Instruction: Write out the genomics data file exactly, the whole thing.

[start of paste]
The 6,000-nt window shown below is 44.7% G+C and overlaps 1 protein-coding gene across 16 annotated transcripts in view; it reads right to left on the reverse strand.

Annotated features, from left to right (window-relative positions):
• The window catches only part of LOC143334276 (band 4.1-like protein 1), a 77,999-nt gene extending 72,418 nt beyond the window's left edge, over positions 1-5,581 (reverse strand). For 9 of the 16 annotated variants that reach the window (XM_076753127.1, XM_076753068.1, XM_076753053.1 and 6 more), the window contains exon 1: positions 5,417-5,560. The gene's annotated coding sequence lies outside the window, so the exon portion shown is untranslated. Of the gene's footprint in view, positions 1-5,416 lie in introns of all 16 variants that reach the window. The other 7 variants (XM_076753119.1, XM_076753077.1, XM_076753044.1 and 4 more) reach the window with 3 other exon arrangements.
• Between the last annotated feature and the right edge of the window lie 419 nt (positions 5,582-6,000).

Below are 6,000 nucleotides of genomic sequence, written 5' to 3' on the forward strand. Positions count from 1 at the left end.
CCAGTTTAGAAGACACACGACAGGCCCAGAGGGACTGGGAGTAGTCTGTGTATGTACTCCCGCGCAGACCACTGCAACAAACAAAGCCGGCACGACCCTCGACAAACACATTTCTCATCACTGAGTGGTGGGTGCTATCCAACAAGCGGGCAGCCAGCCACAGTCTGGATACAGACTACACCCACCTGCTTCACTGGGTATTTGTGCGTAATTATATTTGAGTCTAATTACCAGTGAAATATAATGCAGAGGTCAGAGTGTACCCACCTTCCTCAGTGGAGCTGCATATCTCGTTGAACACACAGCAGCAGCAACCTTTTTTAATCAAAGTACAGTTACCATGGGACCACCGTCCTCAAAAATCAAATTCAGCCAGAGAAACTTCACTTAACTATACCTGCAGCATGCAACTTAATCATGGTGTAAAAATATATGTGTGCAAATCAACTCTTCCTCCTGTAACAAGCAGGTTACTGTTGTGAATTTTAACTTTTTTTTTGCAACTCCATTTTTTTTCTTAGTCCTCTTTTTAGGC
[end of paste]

The 6,000-nt window shown below is 44.7% G+C and overlaps 1 protein-coding gene across 16 annotated transcripts in view; it reads right to left on the reverse strand.

Annotated features, from left to right (window-relative positions):
• The window catches only part of LOC143334276 (band 4.1-like protein 1), a 77,999-nt gene extending 72,418 nt beyond the window's left edge, over positions 1-5,581 (reverse strand). For 9 of the 16 annotated variants that reach the window (XM_076753127.1, XM_076753068.1, XM_076753053.1 and 6 more), the window contains exon 1: positions 5,417-5,560. The gene's annotated coding sequence lies outside the window, so the exon portion shown is untranslated. Of the gene's footprint in view, positions 1-5,416 lie in introns of all 16 variants that reach the window. The other 7 variants (XM_076753119.1, XM_076753077.1, XM_076753044.1 and 4 more) reach the window with 3 other exon arrangements.
• Between the last annotated feature and the right edge of the window lie 419 nt (positions 5,582-6,000).

Below are 6,000 nucleotides of genomic sequence, written 5' to 3' on the forward strand. Positions count from 1 at the left end.
CCAGTTTAGAAGACACACGACAGGCCCAGAGGGACTGGGAGTAGTCTGTGTATGTACTCCCGCGCAGACCACTGCAACAAACAAAGCCGGCACGACCCTCGACAAACACATTTCTCATCACTGAGTGGTGGGTGCTATCCAACAAGCGGGCAGCCAGCCACAGTCTGGATACAGACTACACCCACCTGCTTCACTGGGTATTTGTGCGTAATTATATTTGAGTCTAATTACCAGTGAAATATAATGCAGAGGTCAGAGTGTACCCACCTTCCTCAGTGGAGCTGCATATCTCGTTGAACACACAGCAGCAGCAACCTTTTTTAATCAAAGTACAGTTACCATGGGACCACCGTCCTCAAAAATCAAATTCAGCCAGAGAAACTTCACTTAACTATACCTGCAGCATGCAACTTAATCATGGTGTAAAAATATATGTGTGCAAATCAACTCTTCCTCCTGTAACAAGCAGGTTACTGTTGTGAATTTTAACTTTTTTTTTGCAACTCCATTTTTTTTCTTAGTCCTCTTTTTAGGC